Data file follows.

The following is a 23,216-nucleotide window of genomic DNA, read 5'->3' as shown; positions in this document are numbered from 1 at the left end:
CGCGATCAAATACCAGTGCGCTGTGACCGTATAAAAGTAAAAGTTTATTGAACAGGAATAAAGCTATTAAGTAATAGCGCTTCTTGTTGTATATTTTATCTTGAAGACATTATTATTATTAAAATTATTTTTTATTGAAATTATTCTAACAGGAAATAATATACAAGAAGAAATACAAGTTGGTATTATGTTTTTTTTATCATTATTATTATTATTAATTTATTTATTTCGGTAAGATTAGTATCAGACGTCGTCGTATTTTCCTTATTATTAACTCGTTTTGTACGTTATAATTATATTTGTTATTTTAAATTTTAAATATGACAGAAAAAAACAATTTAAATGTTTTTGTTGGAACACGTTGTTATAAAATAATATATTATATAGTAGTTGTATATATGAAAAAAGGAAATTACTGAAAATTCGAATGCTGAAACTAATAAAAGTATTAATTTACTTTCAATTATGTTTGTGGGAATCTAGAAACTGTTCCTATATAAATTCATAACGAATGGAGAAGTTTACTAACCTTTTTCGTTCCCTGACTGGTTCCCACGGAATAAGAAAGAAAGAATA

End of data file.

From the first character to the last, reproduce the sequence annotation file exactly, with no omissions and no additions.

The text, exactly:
The following is a 23,216-nucleotide window of genomic DNA, read 5'->3' as shown; positions in this document are numbered from 1 at the left end:
CGCGATCAAATACCAGTGCGCTGTGACCGTATAAAAGTAAAAGTTTATTGAACAGGAATAAAGCTATTAAGTAATAGCGCTTCTTGTTGTATATTTTATCTTGAAGACATTATTATTATTAAAATTATTTTTTATTGAAATTATTCTAACAGGAAATAATATACAAGAAGAAATACAAGTTGGTATTATGTTTTTTTTATCATTATTATTATTATTAATTTATTTATTTCGGTAAGATTAGTATCAGACGTCGTCGTATTTTCCTTATTATTAACTCGTTTTGTACGTTATAATTATATTTGTTATTTTAAATTTTAAATATGACAGAAAAAAACAATTTAAATGTTTTTGTTGGAACACGTTGTTATAAAATAATATATTATATAGTAGTTGTATATATGAAAAAAGGAAATTACTGAAAATTCGAATGCTGAAACTAATAAAAGTATTAATTTACTTTCAATTATGTTTGTGGGAATCTAGAAACTGTTCCTATATAAATTCATAACGAATGGAGAAGTTTACTAACCTTTTTCGTTCCCTGACTGGTTCCCACGGAATAAGAAAGAAAGAATA